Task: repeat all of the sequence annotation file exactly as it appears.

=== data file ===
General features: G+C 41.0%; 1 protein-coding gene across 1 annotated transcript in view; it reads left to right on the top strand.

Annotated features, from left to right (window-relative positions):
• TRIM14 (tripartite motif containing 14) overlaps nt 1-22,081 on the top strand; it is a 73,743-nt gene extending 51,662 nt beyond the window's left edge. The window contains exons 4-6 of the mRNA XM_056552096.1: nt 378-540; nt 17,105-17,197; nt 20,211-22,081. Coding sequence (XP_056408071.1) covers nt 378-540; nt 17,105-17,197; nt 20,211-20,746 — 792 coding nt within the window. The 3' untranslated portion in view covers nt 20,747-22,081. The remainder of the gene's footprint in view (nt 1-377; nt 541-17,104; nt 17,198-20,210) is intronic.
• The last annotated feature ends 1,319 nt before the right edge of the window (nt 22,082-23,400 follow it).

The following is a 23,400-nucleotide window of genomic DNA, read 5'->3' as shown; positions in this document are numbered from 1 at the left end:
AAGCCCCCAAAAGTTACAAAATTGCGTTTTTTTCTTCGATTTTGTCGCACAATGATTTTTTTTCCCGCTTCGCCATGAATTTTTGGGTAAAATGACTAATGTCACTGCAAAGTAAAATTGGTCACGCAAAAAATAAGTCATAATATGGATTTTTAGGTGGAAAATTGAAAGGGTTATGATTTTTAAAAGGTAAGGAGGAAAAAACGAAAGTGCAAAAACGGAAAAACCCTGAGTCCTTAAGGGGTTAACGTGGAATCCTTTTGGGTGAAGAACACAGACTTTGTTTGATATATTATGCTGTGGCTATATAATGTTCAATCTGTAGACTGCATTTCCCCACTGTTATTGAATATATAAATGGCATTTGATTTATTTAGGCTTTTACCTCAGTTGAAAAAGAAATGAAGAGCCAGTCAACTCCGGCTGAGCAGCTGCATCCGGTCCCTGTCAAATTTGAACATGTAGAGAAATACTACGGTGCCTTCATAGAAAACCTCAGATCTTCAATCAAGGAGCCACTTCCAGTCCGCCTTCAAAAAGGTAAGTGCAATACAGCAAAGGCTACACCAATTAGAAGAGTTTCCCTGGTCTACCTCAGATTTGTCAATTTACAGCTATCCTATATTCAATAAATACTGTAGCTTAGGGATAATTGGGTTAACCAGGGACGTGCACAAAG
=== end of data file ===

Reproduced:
General features: G+C 41.0%; 1 protein-coding gene across 1 annotated transcript in view; it reads left to right on the top strand.

Annotated features, from left to right (window-relative positions):
• TRIM14 (tripartite motif containing 14) overlaps nt 1-22,081 on the top strand; it is a 73,743-nt gene extending 51,662 nt beyond the window's left edge. The window contains exons 4-6 of the mRNA XM_056552096.1: nt 378-540; nt 17,105-17,197; nt 20,211-22,081. Coding sequence (XP_056408071.1) covers nt 378-540; nt 17,105-17,197; nt 20,211-20,746 — 792 coding nt within the window. The 3' untranslated portion in view covers nt 20,747-22,081. The remainder of the gene's footprint in view (nt 1-377; nt 541-17,104; nt 17,198-20,210) is intronic.
• The last annotated feature ends 1,319 nt before the right edge of the window (nt 22,082-23,400 follow it).

The following is a 23,400-nucleotide window of genomic DNA, read 5'->3' as shown; positions in this document are numbered from 1 at the left end:
AAGCCCCCAAAAGTTACAAAATTGCGTTTTTTTCTTCGATTTTGTCGCACAATGATTTTTTTTCCCGCTTCGCCATGAATTTTTGGGTAAAATGACTAATGTCACTGCAAAGTAAAATTGGTCACGCAAAAAATAAGTCATAATATGGATTTTTAGGTGGAAAATTGAAAGGGTTATGATTTTTAAAAGGTAAGGAGGAAAAAACGAAAGTGCAAAAACGGAAAAACCCTGAGTCCTTAAGGGGTTAACGTGGAATCCTTTTGGGTGAAGAACACAGACTTTGTTTGATATATTATGCTGTGGCTATATAATGTTCAATCTGTAGACTGCATTTCCCCACTGTTATTGAATATATAAATGGCATTTGATTTATTTAGGCTTTTACCTCAGTTGAAAAAGAAATGAAGAGCCAGTCAACTCCGGCTGAGCAGCTGCATCCGGTCCCTGTCAAATTTGAACATGTAGAGAAATACTACGGTGCCTTCATAGAAAACCTCAGATCTTCAATCAAGGAGCCACTTCCAGTCCGCCTTCAAAAAGGTAAGTGCAATACAGCAAAGGCTACACCAATTAGAAGAGTTTCCCTGGTCTACCTCAGATTTGTCAATTTACAGCTATCCTATATTCAATAAATACTGTAGCTTAGGGATAATTGGGTTAACCAGGGACGTGCACAAAG